Do you know why college's have the best traditions? Its becuase people our age make them up. They're usually a bit rebellious, always absurd, and fun enough to last decades. The ones made up around Halloween are also very strenge and creepy. Awesomely creepy. 

 

“Healy Howl” and The Exorcist Screening, Georgetown University

Many college campuses date back a hundred or more years. They've been home to thousands of students, and if there's anything we've learned about the typical ghost, it's that they like to haunt their old homes.

This may not seem freaky to you, probably because you don't believe in ghosts, but reports show that more than a few campuses feature haunted dorms, some with well-documented histories and decades of witnesses to a host of spooky, unexplained phenomenon. Here are some of the spookiest.

 

If the monster mash is your jam - these schools might just be your favorite locations for Halloween.

These schools have the Halloween weekend down to an art. These are the schools that brag the best costumes, the scariest haunted libraries, pumpkin activities, and haunted hay rides.

Her Campus presents a list of the top 10 celebrations and the schools that love to hear your frightened shrieks.   

Read the fine print - discover the textbook prices that work for your class and your budget!

Made of money is not the first thing you think of when you picture a college student, quite the opposite. Textbooks can easily put a dent in your piggybank before the semester even starts. First and foremost, do your research. Spend time checking prices because nine times out of ten - the first place you look won't be the best price you could get.

Being a college student has more benefits than just the degree!

As you may know being a college student provides a ton of discounts: restaurants, gym memberships, and many other venues if you just ask or flash that ID.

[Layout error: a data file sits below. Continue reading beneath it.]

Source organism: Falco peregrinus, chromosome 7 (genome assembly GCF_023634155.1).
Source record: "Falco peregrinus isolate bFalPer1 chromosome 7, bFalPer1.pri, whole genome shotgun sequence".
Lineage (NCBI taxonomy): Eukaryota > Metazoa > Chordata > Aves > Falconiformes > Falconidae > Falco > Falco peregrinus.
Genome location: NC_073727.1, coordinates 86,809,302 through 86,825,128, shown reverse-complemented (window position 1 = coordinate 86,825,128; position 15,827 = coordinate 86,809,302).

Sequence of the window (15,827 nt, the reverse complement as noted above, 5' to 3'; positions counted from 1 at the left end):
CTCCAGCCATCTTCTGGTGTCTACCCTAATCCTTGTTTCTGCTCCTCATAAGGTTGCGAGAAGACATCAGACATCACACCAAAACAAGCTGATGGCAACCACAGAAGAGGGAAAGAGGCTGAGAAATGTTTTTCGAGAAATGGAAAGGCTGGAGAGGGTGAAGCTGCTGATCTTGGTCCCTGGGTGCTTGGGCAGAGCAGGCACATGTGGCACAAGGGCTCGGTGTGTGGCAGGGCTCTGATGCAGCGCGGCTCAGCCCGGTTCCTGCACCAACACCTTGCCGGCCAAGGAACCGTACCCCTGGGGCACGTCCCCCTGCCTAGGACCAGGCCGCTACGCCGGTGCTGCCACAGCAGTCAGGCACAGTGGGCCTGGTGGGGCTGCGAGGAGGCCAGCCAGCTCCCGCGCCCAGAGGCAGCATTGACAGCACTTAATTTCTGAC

Planning to bike to class?

"Life is like a ten speed bicycle. Most of us have gears we never use." - Charles M. Schulz

Biking cigarette online usa is great for your health and great for the environment. Head to any college campus and you'll probably see several students cycling between buildings like bees buzzing to and from a hive.

Why trudge through snow to get to class when sunshine could be around the corner?

Halloween decorations are going up, leaves are changing colors, and frost is creeping in on your car's morning windshield. We're in the midst of fall, but we all know what comes all too soon after that Halloween party -- cold and (depending on your geographic location) miserable winter. 

Check out these shiny new majors that took a few years to download.

As business environments evolve and technology advances, the skills and knowledge of the world's brightest must adapt as well. Hopefully, you're not reading this article on an old 1999 AOL dial up internet connection.

The path of the future, even just in the past 10 years, has dictated what we needed to know to survive and thrive in the real world. Colleges often lead the way in making sure the next generations are ready for just that.

Happy and excited to rise and shine for an 8am lecture?….yeah, me neither.

We have been getting up for school all our lives, but when we go to college, free will is given to us to dictate our own bed times -very quickly, sleep patterns can become (quite) different.

If you’re a fan of shows like Paranormal State, a show about students from the Penn State Paranormal Research Society who spend their spare time seeking out ghosts, you’ve probably wondered if it’s possible to go to college to learn how to be a ghost hunter.

Not all college majors are created equally.

"What you make depends a lot on what you take." -Anthony Carnevale

Love the idea of being your own boss but not sure about the rules?

Bill Gates, Steve Jobs, Mark Zuckerberg, Richard Bransen. What do all of these names have in common?

  1. They all have earned a ton of money and lived in personal success.
  2. None of them have a college degree.

Success stories like these have caused budding entrepreneurs to question if they even need to attend college. If you're going to be working for yourself, what difference does having a degree make?